Second Sunday of Advent Year A- Rev Michael U Udoekpo
Readings: Isa 11:1-10, Ps 72:1-2,7-8,12-13,17; Rom 15:4-9 and Matt 3:1-12
Dear friends in Christ,
The Promises of God to those who love Him
Last week I was watching a documentary on the CNN where Anderson Cooper went to visit with a Chimpanzee and animals we usually regard as “wild” without being hurt. Some of you may have also seen that documentary. This sound like the message of Isaiah today, that a time will come when the wolf shall be a guest to the lamb, and a baby shall play by the cobra’s den without being hurt. Naturally this sound impossible. And many of us may also have read some philosophers who came to a conclusion that “man is made to be wolf to man.” But with God coming to us in Christ, in the Holy Eucharist, in the Holy Scriptures, walking by our side each day, everything is possible for those who trust and love Him. And that is you and I.
To me this imagery of a Cobra playing with a baby harmlessly or a wolf visiting with a lamb without hurting highlights the message of this Second Sunday of Advent and opens up what Christ has brought for us at Christmas, namely, God’s justice, peace (Isa 11:1-10), harmony (Rom 15:4-9) reconciliation and His divine promises to those who love Him, and are prepared for repentance, conversion, and renewal (Matt 3:1-12). Today we step up our celebration of what God has done for us in the past, what God is doing for us now and the hope of what God shall continue to do for us. It challenges us not to be harmful to one another by words, actions and thoughts.
Advent continues to be the time we tap into and meditate on those fine qualities virtues of Our Blessed Mother Mary- her Humility, Purity, Patience and Endurance. Mary waited so patiently for the birth of Christ. He endured through the ridicule of her pregnancy and the threat on the life of Christ. No wonder the feast of the Immaculate Conception is coming up soon within this Advent on December 8th. John the Baptist humbly knows that before Christ he is not even worthy to carry Jesus’ sandals (Matt 3:11). What and exemplary life of humility! Advent continues to provide us with an opportunity to listen to the prophets, like Isaiah, Zephaniah, and John the Baptist and imitate their life- styles as much as we can. They are models of humility, honesty, peace and endurance, which we all need.
Last Sunday Prophet Isaiah Spoke peace, “no more wars” (Isa 2:1-5) as if he was having North and South Koreans in mind or warring neighbors and nations that have no peace. He spoke of reconciliation and brightness of our Christian hope that come to us with Christ at Christmas and at the Parousia, symbolized by those candles on our Advent wreath. No doubts the message of the prophets lives in our daily lives, homes and hearts.
Today Isaiah insists that “a shout shall sprout from the stump of Jesse and from its roots a bud shall blossom.” And the Jesse Tree is right here in front of us reminding us of our root and all that God has done for us in our lives journeys. During this Advent Isaiah wants us to stay on top of our salvation history. God promised freedom to those – Israelites who were trapped in Egypt and under the dictatorship and colonialism of their foreign neighbors. He blessed them with King David, Jesse’s son and reassured them that a future Messiah, Jesus, shall come from the tribe of David, the son of Jesse--- “the Jesse Tree.”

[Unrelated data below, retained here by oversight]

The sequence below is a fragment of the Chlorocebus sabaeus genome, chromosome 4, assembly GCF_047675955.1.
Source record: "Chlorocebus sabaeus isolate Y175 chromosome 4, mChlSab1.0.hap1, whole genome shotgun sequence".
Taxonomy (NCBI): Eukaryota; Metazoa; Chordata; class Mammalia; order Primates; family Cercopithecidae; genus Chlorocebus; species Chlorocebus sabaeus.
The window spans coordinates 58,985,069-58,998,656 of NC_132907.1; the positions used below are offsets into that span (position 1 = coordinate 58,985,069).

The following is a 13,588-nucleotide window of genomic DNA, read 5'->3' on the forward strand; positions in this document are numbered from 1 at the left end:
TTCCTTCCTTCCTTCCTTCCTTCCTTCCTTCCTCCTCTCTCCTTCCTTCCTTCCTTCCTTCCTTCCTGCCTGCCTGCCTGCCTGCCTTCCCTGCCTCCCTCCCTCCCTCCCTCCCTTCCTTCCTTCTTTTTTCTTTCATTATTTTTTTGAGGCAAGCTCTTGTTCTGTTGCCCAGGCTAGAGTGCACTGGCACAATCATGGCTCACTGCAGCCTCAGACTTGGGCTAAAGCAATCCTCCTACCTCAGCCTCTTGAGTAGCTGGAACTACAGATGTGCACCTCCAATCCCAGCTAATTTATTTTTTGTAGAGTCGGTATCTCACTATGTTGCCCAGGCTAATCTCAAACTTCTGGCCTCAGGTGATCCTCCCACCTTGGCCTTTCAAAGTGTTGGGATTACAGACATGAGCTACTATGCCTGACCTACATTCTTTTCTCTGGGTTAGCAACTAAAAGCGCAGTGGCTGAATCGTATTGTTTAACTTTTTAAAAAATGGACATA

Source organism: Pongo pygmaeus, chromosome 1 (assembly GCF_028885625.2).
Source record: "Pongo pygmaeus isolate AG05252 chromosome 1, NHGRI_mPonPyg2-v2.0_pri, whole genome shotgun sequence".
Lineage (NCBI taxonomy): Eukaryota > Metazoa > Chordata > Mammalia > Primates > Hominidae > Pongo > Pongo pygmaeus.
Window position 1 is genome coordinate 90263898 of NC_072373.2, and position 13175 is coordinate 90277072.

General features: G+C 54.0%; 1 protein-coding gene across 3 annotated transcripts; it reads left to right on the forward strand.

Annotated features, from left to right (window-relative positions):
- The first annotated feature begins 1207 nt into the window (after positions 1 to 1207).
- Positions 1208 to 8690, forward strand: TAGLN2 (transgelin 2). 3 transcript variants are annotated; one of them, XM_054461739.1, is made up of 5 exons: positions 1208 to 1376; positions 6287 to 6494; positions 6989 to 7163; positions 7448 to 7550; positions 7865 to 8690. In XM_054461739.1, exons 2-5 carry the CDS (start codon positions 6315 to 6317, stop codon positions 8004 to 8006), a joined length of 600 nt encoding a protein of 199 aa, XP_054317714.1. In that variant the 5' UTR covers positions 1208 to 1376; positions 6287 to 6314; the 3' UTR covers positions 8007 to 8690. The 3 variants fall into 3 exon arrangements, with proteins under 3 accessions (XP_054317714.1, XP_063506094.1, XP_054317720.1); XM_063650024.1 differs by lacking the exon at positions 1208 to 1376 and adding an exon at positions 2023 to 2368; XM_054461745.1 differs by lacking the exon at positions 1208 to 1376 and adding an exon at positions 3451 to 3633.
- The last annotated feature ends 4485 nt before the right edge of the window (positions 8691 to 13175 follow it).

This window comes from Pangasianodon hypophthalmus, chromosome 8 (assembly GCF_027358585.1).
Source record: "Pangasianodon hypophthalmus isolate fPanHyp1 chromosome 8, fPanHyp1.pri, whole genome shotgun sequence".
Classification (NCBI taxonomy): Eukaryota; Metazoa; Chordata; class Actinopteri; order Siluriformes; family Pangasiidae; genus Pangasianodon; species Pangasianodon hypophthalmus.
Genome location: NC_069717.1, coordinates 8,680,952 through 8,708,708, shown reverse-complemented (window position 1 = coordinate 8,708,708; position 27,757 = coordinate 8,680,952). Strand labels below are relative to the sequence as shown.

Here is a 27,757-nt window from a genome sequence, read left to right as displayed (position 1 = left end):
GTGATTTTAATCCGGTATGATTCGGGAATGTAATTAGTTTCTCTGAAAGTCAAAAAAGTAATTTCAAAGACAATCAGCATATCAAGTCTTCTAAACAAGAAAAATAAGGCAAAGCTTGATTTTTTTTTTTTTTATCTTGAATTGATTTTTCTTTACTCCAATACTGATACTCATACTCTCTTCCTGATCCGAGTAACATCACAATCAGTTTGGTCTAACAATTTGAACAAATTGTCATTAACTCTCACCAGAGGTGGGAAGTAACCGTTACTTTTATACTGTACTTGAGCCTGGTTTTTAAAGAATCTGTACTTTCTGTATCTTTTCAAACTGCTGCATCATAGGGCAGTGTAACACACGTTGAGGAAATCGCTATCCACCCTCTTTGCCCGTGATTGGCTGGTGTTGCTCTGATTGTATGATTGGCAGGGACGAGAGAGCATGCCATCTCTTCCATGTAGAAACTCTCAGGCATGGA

Christ from this tribe comes to us at Christmas with the spirit of Wisdom and Understanding for us when we are a little confused or surrounded with misunderstanding. Think of how many times we would hear somebody say; “oh I misspoke or I misunderstood him or her or my child misbehaves.” Christ brings for us the spirit of understanding and good behaviors. He comes with the spirit of counseling and strength for us who are weak (Isa 11:2). How many times do we not feel weak or tired of doing a particular thing? It could be our responsibilities at home, church, school or duties or routines in our places of work, or even our prayer lives. In this Season through Christmas, Jesus brings with Him for us the spirit of the fear of the Lord, especially when we are confronted with all kinds of temptations, discouragement, idolatry or feeling that we can do without God and even disharmony as suggested by St. Paul in today’s Second Reading. Paul Says, “welcome one another, as Christ would have welcome us for the glory of God” (Rom 15:4-9).
We are another Christ- Alter Christus- call to be the conduit of love, understanding, wisdom, counseling, justice, hope, faith, fear of the Lord to those who are in need. Just as Christ came to judge the poor with justice we are invited to deal with our neighbors, anybody we meet on the way with justice, fairness while remaining faithful to God. We are invited to imitate Mary and John and the prophets our Advent’s models by being humble in our dealings with one another. We are invited to trust in God and bear good fruits as evidence of our repentance without presuming to say that “we have Abraham as our father” (Matt 3:1-12). Or taking our gifts or our Christian calling for granted.
An authentic conversion is a supernatural gift from God. It is the fruit of God’s call and the work of God’s grace. As John the Baptist, the Precursor of Christ rightly said, it comes with the baptism of the Holy Spirit which enables us to straighten our spiritual paths in answer to the obedience of faith, allowing Christ to be the centre of our lives.
As we wait for Christ, let us dress ourselves up with the belt of justice, patience, peace and humility and put on the sandals of hope and love for God through the way we relate daily with one another.
Peace be with You!